I mention this show because if camera crews had been there for our exit from the hospital, it would have been unlike any episode of “Bringing Home Baby” I ever saw.

As I wrote in previous posts, my son had complications at birth that required care in the Neonatal Intensive Care Unit (NICU).  He had aspirated fluid during labor and required oxygen through a tube in his nose and medications to clear out his lungs.  We were told he would not be allowed to leave the hospital until the oxygen tube was removed.

That was before they discovered our baby’s mutant powers:  a superhuman ability to resist sleep and an extremely volatile temperament.  (OK, so they weren’t X-Men worthy powers, but they were impressive nonetheless.)

The morning we arrived to find the oxygen had been removed, we were so excited.  We were all going home!  Since our boy was no longer attached to the oxygen equipment, the nurse said we could spend some time with him in the “pumping” room, away from the noise of the NICU.  I was so happy to hold him without the fear of pulling any important tubes and wires.  It was the closest we had gotten to “skin-to-skin” since his birth 10 days before.

My husband was snapping pictures when the NICU doctor stepped in.  After introducing himself and making brief small talk, he asked a rather odd question, “Did you take any drugs while you were pregnant, legal or otherwise?’

I think I might have laughed.  Now that I had been living in my new alternate universe for over a week, I was getting a little more accustomed to the unpredictable nature of this place.  My alter ego in Universe A would have never been asked that question.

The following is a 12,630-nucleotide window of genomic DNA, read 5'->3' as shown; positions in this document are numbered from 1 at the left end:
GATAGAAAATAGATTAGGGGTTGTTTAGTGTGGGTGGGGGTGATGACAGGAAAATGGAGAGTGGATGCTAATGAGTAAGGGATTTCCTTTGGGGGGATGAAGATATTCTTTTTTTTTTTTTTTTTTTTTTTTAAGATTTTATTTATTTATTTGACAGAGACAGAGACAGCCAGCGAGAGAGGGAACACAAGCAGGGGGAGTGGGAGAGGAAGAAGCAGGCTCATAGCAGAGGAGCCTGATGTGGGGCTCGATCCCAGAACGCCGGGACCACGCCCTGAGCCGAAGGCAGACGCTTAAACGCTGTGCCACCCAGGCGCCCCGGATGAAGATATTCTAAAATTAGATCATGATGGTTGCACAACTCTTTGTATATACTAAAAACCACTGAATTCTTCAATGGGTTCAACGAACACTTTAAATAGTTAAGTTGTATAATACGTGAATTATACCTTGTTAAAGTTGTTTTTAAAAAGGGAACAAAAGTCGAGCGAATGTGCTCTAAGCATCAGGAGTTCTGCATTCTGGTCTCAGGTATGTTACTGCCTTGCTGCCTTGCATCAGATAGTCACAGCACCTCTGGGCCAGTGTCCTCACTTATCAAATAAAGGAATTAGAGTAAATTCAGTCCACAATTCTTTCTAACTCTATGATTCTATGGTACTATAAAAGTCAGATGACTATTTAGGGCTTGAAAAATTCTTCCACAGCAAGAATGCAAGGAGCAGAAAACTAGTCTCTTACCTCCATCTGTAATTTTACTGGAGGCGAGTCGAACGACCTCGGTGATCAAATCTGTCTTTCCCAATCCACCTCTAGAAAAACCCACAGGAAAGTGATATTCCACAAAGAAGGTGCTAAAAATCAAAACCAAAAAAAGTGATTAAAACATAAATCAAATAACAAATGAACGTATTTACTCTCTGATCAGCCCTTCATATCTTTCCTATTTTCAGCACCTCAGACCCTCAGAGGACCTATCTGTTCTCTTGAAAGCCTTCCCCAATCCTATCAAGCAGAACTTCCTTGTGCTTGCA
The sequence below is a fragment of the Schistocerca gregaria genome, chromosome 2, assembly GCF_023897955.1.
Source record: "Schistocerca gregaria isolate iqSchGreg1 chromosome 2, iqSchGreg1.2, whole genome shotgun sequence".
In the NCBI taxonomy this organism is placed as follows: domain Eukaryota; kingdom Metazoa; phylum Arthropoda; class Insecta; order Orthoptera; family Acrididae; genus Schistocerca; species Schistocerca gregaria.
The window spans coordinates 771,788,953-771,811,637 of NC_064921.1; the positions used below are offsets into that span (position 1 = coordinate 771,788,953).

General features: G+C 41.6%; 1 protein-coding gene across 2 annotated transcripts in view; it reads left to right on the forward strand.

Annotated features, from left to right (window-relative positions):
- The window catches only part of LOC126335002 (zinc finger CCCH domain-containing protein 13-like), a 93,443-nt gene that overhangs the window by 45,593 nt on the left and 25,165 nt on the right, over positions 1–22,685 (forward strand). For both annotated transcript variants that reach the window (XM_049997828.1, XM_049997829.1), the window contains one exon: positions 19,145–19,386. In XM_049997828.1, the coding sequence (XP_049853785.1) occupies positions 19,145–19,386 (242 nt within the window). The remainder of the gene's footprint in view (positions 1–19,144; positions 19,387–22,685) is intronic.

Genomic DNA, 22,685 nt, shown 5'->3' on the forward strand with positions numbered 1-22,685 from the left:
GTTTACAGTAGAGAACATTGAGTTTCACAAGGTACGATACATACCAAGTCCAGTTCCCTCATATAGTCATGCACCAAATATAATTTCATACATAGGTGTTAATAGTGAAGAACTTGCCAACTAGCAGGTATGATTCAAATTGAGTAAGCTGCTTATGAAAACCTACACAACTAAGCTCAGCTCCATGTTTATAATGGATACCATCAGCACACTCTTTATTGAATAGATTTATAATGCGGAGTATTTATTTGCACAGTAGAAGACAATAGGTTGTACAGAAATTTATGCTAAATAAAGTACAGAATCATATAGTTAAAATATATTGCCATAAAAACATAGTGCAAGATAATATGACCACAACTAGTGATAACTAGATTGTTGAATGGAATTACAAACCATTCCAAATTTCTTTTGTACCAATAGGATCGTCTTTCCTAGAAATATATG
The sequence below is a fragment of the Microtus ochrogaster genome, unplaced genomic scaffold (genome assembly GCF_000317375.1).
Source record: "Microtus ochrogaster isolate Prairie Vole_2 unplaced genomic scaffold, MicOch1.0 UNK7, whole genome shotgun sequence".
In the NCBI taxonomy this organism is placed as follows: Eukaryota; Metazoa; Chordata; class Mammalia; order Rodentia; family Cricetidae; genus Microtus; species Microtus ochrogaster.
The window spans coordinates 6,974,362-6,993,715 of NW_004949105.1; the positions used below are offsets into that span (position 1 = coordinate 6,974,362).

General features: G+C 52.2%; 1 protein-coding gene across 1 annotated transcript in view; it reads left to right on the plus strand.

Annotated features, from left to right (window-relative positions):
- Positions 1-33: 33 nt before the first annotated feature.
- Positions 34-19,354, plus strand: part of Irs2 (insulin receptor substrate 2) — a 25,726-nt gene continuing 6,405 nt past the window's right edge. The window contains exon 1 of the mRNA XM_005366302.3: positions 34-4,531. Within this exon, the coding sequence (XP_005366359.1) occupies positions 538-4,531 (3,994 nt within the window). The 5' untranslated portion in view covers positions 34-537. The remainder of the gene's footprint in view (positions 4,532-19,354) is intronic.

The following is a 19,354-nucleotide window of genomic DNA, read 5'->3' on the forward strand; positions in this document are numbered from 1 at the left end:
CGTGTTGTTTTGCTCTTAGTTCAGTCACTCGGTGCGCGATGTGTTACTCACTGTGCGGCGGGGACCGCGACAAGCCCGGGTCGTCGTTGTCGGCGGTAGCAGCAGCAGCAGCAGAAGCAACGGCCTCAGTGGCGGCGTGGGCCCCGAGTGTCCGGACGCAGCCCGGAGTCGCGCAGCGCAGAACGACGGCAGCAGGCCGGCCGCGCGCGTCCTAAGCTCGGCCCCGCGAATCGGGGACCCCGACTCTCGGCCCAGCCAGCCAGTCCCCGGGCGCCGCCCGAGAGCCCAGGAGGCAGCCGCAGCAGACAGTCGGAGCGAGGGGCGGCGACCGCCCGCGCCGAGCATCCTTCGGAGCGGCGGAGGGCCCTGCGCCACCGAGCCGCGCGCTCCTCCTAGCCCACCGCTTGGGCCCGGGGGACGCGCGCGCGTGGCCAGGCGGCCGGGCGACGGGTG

“No.  No drugs or alcohol.  And I only took the over the counter medicine my doc said was safe for pregnancy.  Why?”

The doctor apologized and explained that even though the oxygen had been removed, our baby would have to remain in the NICU for observation because of his extreme temperament.  My boy hardly slept, and when he did sleep he would wake up screaming and crying so loud he would wake the other babies.  The nurses were spending a great deal of time holding and rocking him when I wasn’t there to soothe him.

Let’s step back for a moment.  My boy had been so comfortable and happy in his safe, cozy, quiet womb that he had gone ten days past his due date.  During labor, he refused to come out, apparently holding on for dear life to one of my internal organs (a kidney, maybe?).  When he was finally forced into this world, instead of being held lovingly by his mom, he was rushed to the NICU and put on oxygen and IV drips, surrounded by bright lights, beeping equipment, crying babies, chatting nurses and doctors…not to mention the fact that he was being poked for blood work every few hours.